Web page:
Summary: Vultures keep circling not just Microsoft Windows but just about anything from the company, which failed to comprehend security
THERE are companies that increasingly decide to rely on online services, which they sometimes refer to as ‘the cloud’. There is a false assumption about security though. First of all, if one accesses these services from a Windows-running PC, one is not secure. In China, for example, hackers can access Windows source code, which was never written to be inspected in this way (and many security experts have not had the time to find errors in it prior to release). On the server side too Microsoft is failing based on the latest news:
Customers of Microsoft’s Business Productivity Online Suite—a cloud-based suite including Exchange, SharePoint, LiveMeeting, and Office Communicator—may have had certain data leaked after a configuration error left their contact information exposed.
The configuration problem left information in customers’ Offline Address Books exposed to other customers. The Offline Address Book is an Exchange feature that allows Outlook users to download a copy of all the e-mail addresses and mailing list aliases that an organization uses, so that they can be used even when disconnected from Exchange. It’s e-mail addresses on those lists that could have been made available.
Company data belonging to customers of Microsoft’s hosted business suite BPOS has been accessed and downloaded by other users of the software.
The issue affected the Offline Address Book of customers of the Business Productivity Online Suite (BPOS) Standard suite.
Microsoft confirmed the data breach to Webwereld, a Dutch IDG publication.
This is far from being the first BPOS cockup [1, 2, 3] and putting that together with the botnet problem on the client side, there’s no reason to choose Microsoft over GNU/Linux with Google as host, for example. The European politicians recently began talking about Windows botnets, bringing up problems like Conficker and Stuxnet: [via Glyn Moody]
Inside the EU, damages from this botnet were reported in France, the UK and Germany. French fighter planes were unable to take off after military computers were infected by Conficker in January 2009. The German army reported in February 2009 that parts of its computer network were infected by Conficker, making the websites of the German army, and the Defence ministry unreachable and preventing them from being updated by their administrators. Certain IT services, including e-mails, were unavailable for weeks to the UK Ministry of Defence personnel in January/February 2009 after they were infected by the Conficker botnet.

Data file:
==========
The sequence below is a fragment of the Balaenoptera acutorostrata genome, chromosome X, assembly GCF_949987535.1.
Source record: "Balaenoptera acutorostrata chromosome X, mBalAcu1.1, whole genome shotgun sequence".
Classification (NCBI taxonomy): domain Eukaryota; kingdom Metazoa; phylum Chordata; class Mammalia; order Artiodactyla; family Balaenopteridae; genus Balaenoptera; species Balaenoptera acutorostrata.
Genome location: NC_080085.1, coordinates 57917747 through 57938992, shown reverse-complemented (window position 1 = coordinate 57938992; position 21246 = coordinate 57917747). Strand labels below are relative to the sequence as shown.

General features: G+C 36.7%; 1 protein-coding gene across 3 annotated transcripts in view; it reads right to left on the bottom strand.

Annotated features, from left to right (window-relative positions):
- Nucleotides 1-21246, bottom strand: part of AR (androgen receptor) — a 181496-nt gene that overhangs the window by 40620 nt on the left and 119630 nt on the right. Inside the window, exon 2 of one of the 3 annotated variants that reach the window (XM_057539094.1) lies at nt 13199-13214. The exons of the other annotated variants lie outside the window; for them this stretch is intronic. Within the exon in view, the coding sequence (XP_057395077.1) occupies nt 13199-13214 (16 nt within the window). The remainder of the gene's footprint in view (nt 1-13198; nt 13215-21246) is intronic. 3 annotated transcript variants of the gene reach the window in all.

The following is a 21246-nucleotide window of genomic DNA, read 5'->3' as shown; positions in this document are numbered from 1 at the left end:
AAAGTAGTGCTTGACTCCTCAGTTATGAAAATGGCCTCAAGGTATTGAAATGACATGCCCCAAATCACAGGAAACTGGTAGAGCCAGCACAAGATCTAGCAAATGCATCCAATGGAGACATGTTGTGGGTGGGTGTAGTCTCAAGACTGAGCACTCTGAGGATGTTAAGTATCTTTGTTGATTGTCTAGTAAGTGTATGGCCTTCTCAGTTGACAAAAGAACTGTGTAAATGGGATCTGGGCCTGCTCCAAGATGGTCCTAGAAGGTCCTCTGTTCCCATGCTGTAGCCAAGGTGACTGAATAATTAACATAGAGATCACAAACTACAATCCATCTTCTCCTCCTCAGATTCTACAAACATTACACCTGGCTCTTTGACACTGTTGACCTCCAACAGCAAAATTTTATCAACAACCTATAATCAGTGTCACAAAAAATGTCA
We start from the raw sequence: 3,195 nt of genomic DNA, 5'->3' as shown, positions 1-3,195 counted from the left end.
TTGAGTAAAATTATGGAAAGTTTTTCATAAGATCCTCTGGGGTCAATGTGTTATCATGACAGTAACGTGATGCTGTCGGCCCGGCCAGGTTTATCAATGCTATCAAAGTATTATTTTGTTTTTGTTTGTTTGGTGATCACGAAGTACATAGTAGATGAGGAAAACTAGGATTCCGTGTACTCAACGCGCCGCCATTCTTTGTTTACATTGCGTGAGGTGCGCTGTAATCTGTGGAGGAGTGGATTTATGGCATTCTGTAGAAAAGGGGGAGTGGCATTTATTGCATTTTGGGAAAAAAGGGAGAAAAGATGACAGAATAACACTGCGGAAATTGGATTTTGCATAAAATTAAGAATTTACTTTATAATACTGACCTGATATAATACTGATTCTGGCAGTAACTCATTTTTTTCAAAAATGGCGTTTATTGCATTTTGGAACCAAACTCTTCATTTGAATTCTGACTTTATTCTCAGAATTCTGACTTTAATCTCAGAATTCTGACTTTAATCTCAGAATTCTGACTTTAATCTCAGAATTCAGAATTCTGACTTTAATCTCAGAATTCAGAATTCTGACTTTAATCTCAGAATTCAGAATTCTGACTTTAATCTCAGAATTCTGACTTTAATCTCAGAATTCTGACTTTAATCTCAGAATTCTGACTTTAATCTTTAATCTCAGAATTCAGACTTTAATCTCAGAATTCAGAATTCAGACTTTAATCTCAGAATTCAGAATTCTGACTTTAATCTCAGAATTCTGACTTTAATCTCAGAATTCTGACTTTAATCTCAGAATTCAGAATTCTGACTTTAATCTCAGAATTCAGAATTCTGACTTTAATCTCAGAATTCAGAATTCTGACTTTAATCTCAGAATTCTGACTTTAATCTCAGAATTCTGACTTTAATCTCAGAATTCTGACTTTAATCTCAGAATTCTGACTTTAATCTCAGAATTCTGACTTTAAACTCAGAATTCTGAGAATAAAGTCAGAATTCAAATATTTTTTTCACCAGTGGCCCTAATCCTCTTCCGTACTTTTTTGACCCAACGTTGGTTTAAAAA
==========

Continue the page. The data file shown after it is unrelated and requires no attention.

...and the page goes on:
In the last few days experts at international level have launched an alert for a new type of malicious computer warm called Stuxnet that is infecting a high number of power plants, pipelines and factories and could be used to control plant operations remotely. If confirmed, this would be the first case of a highly sophisticated botnet aimed at industrial targets, a development experts don’t hesitate to define ”the first directed cyber weapon”. Botnets like Stuxnet could give wrong information and orders to industrial plants and operate sabotage at several levels, causing severe damages.
Incidentally, there’s advice from Wayne Borean (“My Christmas gift to Windows Users” he calls it) which goes under the heading “Computer Security Suggestions For Microsoft Windows Users” and moving away from Windows is high up on the list. For those who don’t know yet, for Windows administrators it may have been a tough holiday, as usual (this happens every year at this time) because “Microsoft confirm[ed] critical un-patched Internet Explorer CSS vulnerability” just before Christmas:
The flaw could allow malicious users to run unauthorised code remotely inside the iexplore.exe process. Proof-of-concept code is currently available that exploits the vulnerability. The code bypasses ASLR and DEP security protections in Windows. Security firm Vupen warned of the vulnerability earlier this month.
A remote code execution vulnerability against Internet Explorer was announced recently, and a proof-of-concept exploit has already been added to the Metasploit products.
And finally, consider the following batch of news:
Recently, researchers at GFI Software have noticed an increase in the number of fake security software scams purporting to be disk utilities that fix disk errors. Instead of listing Trojans, these security alerts pretend to find disk fragmentation or file system integrity problems.
One in four users turned off their anti-virus protection in response to performance problems after they installed security software, according to a survey by security software firm Avira.
The poll of users of the German anti-virus outfit, which like AVG and Avast offers free security software to consumers, also found that more than three in five (62.8 per cent) users had tried multiple anti-virus products over the last year.
The problem is not just Windows; it’s Microsoft products in general. █